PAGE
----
Plus   Neg

Renewed Selling Pressure Tipped For South Korea Shares

The South Korea stock market on Thursday snapped the four-day losing streak in which it had tumbled more than 170 points or 7 percent. The KOSPI now rests just above the 2,400-point plateau although it figures to head south again on Friday.

The global forecast for the Asian markets is broadly negative thanks to growing concerns over interest rates and a drop in crude oil prices. The European and U.S. markets were sharply lower and the Asian bourses figure to follow suit.

The KOSPI finished modestly higher on Thursday as gains from the financials and technology stocks were capped by weakness from the steel producers.

For the day, the index added 11.06 points or 0.46 percent to finish at 2,407.62 after trading between 2,393.46 and 2,423.88.

Among the actives, Shinhan Financial collected 0.40 percent, while Woori Bank shed 0.32 percent, Samsung Electronics added 0.44 percent, LG Electronics perked 2.90 percent, SK hynix soared 3.94 percent, Hyundai Motor spiked 2.22 percent, POSCO skidded 1.23 percent, Hyundai Steel lost 0.55 percent, Korea Electric Power tumbled 2.11 percent, S-Oil gained 0.43 percent, Hyundai Heavy advanced 3.92 percent, Daewoo Shipbuilding surged 2.63 percent and Naver was unchanged.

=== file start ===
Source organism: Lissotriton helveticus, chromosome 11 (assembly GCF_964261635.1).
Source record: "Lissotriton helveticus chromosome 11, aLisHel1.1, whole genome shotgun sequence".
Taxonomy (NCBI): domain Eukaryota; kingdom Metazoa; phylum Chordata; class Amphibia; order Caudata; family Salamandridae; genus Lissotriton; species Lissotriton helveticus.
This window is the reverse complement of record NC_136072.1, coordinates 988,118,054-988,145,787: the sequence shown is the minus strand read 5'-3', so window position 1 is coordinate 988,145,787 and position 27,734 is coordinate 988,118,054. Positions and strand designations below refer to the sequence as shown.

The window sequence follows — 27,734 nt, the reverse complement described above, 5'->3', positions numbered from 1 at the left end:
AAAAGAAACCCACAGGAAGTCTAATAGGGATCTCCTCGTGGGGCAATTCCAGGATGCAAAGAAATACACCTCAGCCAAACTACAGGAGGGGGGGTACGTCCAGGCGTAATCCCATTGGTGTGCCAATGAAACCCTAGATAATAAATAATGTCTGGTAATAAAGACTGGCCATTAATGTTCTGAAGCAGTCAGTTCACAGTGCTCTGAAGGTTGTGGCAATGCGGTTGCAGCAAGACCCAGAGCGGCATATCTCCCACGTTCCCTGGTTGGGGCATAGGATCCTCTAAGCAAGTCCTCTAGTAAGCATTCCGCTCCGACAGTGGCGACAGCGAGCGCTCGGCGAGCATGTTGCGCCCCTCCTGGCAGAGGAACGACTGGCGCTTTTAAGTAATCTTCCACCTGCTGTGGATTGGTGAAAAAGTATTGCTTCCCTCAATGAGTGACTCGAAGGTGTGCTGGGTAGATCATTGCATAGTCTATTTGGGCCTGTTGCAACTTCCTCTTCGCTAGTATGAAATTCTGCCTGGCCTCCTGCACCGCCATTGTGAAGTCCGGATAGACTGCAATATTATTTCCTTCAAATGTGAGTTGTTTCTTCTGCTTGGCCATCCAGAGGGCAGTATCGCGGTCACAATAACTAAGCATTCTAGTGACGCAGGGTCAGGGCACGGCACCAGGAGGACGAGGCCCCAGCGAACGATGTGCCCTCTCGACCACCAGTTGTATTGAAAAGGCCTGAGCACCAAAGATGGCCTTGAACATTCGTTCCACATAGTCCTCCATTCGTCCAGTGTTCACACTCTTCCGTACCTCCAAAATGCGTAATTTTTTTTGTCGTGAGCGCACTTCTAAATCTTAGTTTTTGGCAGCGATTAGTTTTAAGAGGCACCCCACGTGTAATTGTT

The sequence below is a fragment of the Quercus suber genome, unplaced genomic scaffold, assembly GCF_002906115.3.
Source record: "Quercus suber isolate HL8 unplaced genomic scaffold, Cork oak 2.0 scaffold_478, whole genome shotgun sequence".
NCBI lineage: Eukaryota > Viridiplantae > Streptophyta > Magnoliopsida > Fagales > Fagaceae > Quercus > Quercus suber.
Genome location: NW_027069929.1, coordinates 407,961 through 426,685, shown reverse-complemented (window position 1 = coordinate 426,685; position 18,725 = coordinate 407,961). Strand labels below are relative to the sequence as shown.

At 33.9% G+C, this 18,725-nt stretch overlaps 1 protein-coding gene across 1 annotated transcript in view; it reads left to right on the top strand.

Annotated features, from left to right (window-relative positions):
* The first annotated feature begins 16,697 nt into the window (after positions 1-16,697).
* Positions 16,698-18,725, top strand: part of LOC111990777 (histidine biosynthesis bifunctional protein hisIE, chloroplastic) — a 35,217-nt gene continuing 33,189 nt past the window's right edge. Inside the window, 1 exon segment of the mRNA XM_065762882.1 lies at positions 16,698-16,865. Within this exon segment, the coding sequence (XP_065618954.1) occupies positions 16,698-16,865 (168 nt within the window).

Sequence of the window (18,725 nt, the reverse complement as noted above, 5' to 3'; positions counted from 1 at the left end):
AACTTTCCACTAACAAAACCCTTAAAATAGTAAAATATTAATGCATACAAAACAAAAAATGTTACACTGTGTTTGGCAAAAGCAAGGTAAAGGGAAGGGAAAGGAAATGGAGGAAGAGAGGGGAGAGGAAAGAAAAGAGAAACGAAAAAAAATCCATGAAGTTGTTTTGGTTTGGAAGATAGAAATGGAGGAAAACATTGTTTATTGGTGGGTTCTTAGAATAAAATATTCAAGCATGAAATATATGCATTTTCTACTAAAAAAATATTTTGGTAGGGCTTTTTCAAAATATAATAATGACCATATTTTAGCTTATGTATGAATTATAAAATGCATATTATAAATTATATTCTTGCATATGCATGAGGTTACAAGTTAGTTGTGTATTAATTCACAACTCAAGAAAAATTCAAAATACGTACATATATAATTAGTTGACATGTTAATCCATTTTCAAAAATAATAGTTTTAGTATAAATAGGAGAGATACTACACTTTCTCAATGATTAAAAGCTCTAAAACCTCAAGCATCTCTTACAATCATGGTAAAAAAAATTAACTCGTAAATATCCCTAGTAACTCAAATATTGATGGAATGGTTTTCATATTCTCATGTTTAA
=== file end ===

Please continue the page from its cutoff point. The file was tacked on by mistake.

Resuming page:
The lead from Wall Street is brutal as stocks quickly shrugged off an early move to the upside on Thursday, and tumbled deep into negative territory.

The Dow shed 1,032.89 points or 4.15 percent to 23,860.46, while the NASDAQ lost 274.82 points or 3.90 percent to 6,777.16 and the S&P 500 fell 100.66 points or 3.75 percent to 2,581.00.

The lead from Wall Street is awful as the mid-day sell-off sent the Dow into correction territory. Stocks have tumbled from record highs over the past week as traders grew concerned about inflation and higher interest rates.

In economic news, Federal Reserve Bank of Dallas President Robert Kaplan said on Thursday that the recent correction in U.S. stocks will have little impact on the broader economy, a sign that the FOMC still plans to raise interest rates at least three times in 2018.

Crude oil futures fell Thursday, slipping to their lowest in five weeks due to a stronger dollar and demand concerns. WTI light sweet crude oil was down 64 cents or 1 percent to $61.15/bbl.

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